Eutherian Fetoembryonic Defense System (eu-FEDS) Hypothesis - Hypothesis

Hypothesis

The basic premise of the eu-FEDS hypothesis is that both soluble and cell surface associated glycoproteins, present in the reproductive system and expressed on gametes, suppress any potential immune responses, and inhibit rejection of the fetus. The eu-FEDS model further suggests that specific carbohydrate sequences (oligosaccharides) are covalently linked to these immunosuppressive glycoproteins and act as "functional groups" that suppress the immune response. The major uterine and fetal glycoproteins that are associated with the eu-FEDS model in the human include alpha-fetoprotein, CA125, and glycodelin-A (also known as placental protein 14 (PP14)).

Normally, a low level of these glycoproteins is detected in the maternal serum during the early stages of pregnancy. It appears that the effects of these eu-FEDS associated glycoproteins are manifested only during implantation and the very early development of the embryo. In humans, the expression of such glycoproteins greatly decreases toward the end of the first trimester. Therefore, more highly targeted mechanisms of immune suppression (such as the expression of the enzyme indoleamine dioxygenase (IDO)) are likely employed by the fetus during the subsequent stages of development. One potential reason for early inactivation of the system is that the immunosuppressive effect of these glycoproteins may be so complete that their continued leakage into the circulatory system could lead to a global suppression of the maternal immune response, compromising the mother's ability to carry the fetus to term.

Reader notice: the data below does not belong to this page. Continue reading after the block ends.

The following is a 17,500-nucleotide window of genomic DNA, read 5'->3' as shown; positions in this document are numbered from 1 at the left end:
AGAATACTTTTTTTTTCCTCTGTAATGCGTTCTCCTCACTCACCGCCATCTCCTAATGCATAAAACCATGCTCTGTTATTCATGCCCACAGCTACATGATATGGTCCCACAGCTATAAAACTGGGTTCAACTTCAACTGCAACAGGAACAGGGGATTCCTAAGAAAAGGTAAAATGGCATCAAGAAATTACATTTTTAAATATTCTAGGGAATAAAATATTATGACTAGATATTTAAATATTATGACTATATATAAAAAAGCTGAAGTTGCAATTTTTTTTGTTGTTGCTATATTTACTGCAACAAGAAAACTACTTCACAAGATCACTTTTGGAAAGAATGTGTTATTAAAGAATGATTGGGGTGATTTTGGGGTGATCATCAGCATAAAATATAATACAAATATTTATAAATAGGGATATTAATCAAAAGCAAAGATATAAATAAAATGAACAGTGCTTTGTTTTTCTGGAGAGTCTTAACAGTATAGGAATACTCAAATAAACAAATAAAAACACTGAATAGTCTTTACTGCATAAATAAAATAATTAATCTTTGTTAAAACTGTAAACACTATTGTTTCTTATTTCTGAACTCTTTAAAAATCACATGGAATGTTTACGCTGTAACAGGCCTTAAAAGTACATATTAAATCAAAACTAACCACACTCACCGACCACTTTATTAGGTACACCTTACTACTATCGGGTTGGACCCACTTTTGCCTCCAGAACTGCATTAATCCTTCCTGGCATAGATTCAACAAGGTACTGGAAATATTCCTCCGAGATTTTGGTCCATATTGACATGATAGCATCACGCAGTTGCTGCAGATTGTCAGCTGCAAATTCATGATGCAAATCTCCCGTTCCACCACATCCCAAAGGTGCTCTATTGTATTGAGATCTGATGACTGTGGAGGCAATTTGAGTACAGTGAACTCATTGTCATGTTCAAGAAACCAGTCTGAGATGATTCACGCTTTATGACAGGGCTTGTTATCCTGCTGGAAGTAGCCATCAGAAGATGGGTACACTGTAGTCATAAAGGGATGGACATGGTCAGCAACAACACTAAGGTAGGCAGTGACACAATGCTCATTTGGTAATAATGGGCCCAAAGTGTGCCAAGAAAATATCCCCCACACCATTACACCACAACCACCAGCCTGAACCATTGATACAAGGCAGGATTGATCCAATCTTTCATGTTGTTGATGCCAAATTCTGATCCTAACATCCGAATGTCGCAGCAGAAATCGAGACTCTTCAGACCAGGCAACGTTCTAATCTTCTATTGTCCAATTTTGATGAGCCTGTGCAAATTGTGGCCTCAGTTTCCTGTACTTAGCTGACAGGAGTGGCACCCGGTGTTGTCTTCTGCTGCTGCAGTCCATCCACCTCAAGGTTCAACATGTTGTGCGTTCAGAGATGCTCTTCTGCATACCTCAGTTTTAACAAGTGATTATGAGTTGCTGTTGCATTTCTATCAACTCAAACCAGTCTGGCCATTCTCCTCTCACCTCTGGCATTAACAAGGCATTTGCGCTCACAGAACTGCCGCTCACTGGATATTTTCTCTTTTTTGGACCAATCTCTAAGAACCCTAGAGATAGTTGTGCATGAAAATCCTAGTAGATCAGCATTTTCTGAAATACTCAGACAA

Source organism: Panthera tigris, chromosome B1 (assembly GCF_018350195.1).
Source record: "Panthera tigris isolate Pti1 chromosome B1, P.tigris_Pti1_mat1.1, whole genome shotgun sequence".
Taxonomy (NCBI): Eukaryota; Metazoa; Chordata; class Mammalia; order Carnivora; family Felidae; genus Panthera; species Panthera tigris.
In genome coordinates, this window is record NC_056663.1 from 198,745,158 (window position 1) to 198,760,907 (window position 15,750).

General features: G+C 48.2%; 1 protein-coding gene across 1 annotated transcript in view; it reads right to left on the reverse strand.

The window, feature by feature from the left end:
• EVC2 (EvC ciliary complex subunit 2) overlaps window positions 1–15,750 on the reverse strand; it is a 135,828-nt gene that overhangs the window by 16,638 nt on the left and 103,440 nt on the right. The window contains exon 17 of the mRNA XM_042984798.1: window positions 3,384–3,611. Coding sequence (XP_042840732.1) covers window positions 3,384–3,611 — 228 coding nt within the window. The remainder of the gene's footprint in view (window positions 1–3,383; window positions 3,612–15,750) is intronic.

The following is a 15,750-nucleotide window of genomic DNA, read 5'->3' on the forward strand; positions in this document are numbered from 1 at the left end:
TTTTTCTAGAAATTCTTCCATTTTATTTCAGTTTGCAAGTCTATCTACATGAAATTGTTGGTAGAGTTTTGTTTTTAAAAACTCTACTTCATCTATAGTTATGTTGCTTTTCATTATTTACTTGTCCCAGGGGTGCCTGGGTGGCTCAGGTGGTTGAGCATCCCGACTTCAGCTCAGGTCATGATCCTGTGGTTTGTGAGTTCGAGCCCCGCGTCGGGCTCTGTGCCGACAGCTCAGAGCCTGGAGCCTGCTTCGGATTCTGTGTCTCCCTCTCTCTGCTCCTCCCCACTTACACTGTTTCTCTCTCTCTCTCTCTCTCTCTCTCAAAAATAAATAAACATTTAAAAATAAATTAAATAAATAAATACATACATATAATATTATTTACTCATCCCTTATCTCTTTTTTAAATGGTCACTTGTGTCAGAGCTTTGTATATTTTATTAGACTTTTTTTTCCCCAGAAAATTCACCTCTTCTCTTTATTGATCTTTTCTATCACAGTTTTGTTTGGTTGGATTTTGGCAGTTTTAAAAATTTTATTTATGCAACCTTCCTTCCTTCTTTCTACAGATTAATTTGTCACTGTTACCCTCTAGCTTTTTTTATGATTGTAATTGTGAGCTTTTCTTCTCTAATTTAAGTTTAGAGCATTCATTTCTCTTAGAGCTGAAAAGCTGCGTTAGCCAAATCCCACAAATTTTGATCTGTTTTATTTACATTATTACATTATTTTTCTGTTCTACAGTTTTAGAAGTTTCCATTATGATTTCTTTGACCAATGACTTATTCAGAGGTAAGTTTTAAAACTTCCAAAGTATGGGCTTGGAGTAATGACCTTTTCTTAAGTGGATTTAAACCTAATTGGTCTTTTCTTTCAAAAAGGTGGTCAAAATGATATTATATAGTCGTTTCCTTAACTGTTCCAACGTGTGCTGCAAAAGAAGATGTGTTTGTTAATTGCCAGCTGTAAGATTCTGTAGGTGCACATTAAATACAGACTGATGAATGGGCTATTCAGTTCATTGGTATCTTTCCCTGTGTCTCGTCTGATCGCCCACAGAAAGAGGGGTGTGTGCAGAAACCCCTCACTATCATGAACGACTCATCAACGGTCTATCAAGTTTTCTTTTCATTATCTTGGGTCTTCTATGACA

Read more about this topic:  Eutherian Fetoembryonic Defense System (eu-FEDS) Hypothesis

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